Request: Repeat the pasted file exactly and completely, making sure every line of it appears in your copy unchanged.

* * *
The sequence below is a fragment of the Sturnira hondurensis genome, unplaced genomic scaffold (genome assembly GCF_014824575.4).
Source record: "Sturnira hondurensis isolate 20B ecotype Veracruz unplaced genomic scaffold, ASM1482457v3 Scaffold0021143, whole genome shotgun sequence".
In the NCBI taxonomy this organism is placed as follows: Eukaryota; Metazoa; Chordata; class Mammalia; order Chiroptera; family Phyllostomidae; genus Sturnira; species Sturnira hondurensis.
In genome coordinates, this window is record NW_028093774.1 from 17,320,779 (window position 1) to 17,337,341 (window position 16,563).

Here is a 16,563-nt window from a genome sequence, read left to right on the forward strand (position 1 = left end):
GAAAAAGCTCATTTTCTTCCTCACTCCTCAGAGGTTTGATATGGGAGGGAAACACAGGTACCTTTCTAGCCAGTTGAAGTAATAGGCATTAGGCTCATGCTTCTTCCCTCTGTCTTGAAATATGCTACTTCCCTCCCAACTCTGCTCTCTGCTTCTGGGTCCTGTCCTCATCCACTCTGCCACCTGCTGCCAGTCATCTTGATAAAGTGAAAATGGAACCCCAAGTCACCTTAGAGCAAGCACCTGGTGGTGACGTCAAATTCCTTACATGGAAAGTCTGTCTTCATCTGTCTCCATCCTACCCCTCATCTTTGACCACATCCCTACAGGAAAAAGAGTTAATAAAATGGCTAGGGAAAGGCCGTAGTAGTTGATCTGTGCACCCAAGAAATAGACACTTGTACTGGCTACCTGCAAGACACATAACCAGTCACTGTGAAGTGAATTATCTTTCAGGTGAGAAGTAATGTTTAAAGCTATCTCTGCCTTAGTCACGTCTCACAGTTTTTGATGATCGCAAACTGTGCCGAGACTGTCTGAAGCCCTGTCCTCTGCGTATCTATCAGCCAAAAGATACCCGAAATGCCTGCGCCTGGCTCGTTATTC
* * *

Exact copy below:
The sequence below is a fragment of the Sturnira hondurensis genome, unplaced genomic scaffold (genome assembly GCF_014824575.4).
Source record: "Sturnira hondurensis isolate 20B ecotype Veracruz unplaced genomic scaffold, ASM1482457v3 Scaffold0021143, whole genome shotgun sequence".
In the NCBI taxonomy this organism is placed as follows: Eukaryota; Metazoa; Chordata; class Mammalia; order Chiroptera; family Phyllostomidae; genus Sturnira; species Sturnira hondurensis.
In genome coordinates, this window is record NW_028093774.1 from 17,320,779 (window position 1) to 17,337,341 (window position 16,563).

Here is a 16,563-nt window from a genome sequence, read left to right on the forward strand (position 1 = left end):
GAAAAAGCTCATTTTCTTCCTCACTCCTCAGAGGTTTGATATGGGAGGGAAACACAGGTACCTTTCTAGCCAGTTGAAGTAATAGGCATTAGGCTCATGCTTCTTCCCTCTGTCTTGAAATATGCTACTTCCCTCCCAACTCTGCTCTCTGCTTCTGGGTCCTGTCCTCATCCACTCTGCCACCTGCTGCCAGTCATCTTGATAAAGTGAAAATGGAACCCCAAGTCACCTTAGAGCAAGCACCTGGTGGTGACGTCAAATTCCTTACATGGAAAGTCTGTCTTCATCTGTCTCCATCCTACCCCTCATCTTTGACCACATCCCTACAGGAAAAAGAGTTAATAAAATGGCTAGGGAAAGGCCGTAGTAGTTGATCTGTGCACCCAAGAAATAGACACTTGTACTGGCTACCTGCAAGACACATAACCAGTCACTGTGAAGTGAATTATCTTTCAGGTGAGAAGTAATGTTTAAAGCTATCTCTGCCTTAGTCACGTCTCACAGTTTTTGATGATCGCAAACTGTGCCGAGACTGTCTGAAGCCCTGTCCTCTGCGTATCTATCAGCCAAAAGATACCCGAAATGCCTGCGCCTGGCTCGTTATTC